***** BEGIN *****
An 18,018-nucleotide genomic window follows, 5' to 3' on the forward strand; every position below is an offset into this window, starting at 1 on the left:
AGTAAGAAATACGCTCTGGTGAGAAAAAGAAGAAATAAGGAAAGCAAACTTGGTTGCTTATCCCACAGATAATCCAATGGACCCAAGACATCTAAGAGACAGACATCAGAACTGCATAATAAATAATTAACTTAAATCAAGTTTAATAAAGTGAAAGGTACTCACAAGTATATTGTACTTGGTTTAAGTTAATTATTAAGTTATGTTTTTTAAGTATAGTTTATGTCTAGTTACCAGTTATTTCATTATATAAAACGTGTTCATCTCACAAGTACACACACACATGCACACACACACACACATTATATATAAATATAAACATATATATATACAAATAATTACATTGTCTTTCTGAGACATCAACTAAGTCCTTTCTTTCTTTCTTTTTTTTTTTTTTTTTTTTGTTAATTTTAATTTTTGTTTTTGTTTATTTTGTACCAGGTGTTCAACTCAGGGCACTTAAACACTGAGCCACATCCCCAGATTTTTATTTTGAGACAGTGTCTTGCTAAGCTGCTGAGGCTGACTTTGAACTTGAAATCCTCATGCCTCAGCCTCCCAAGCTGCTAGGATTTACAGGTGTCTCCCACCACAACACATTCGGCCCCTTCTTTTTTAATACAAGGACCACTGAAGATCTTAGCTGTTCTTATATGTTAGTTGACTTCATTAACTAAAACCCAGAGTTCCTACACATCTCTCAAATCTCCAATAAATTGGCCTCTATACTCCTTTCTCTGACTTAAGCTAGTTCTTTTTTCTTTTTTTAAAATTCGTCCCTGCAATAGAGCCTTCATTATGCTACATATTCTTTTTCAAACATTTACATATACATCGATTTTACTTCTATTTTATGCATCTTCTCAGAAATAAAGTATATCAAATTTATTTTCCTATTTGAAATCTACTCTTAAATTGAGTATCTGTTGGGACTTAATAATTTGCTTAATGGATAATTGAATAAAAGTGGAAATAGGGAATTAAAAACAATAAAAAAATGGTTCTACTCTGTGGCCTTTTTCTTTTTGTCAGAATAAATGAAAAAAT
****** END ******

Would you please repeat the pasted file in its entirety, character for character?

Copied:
An 18,018-nucleotide genomic window follows, 5' to 3' on the forward strand; every position below is an offset into this window, starting at 1 on the left:
AGTAAGAAATACGCTCTGGTGAGAAAAAGAAGAAATAAGGAAAGCAAACTTGGTTGCTTATCCCACAGATAATCCAATGGACCCAAGACATCTAAGAGACAGACATCAGAACTGCATAATAAATAATTAACTTAAATCAAGTTTAATAAAGTGAAAGGTACTCACAAGTATATTGTACTTGGTTTAAGTTAATTATTAAGTTATGTTTTTTAAGTATAGTTTATGTCTAGTTACCAGTTATTTCATTATATAAAACGTGTTCATCTCACAAGTACACACACACATGCACACACACACACACATTATATATAAATATAAACATATATATATACAAATAATTACATTGTCTTTCTGAGACATCAACTAAGTCCTTTCTTTCTTTCTTTTTTTTTTTTTTTTTTTTGTTAATTTTAATTTTTGTTTTTGTTTATTTTGTACCAGGTGTTCAACTCAGGGCACTTAAACACTGAGCCACATCCCCAGATTTTTATTTTGAGACAGTGTCTTGCTAAGCTGCTGAGGCTGACTTTGAACTTGAAATCCTCATGCCTCAGCCTCCCAAGCTGCTAGGATTTACAGGTGTCTCCCACCACAACACATTCGGCCCCTTCTTTTTTAATACAAGGACCACTGAAGATCTTAGCTGTTCTTATATGTTAGTTGACTTCATTAACTAAAACCCAGAGTTCCTACACATCTCTCAAATCTCCAATAAATTGGCCTCTATACTCCTTTCTCTGACTTAAGCTAGTTCTTTTTTCTTTTTTTAAAATTCGTCCCTGCAATAGAGCCTTCATTATGCTACATATTCTTTTTCAAACATTTACATATACATCGATTTTACTTCTATTTTATGCATCTTCTCAGAAATAAAGTATATCAAATTTATTTTCCTATTTGAAATCTACTCTTAAATTGAGTATCTGTTGGGACTTAATAATTTGCTTAATGGATAATTGAATAAAAGTGGAAATAGGGAATTAAAAACAATAAAAAAATGGTTCTACTCTGTGGCCTTTTTCTTTTTGTCAGAATAAATGAAAAAAT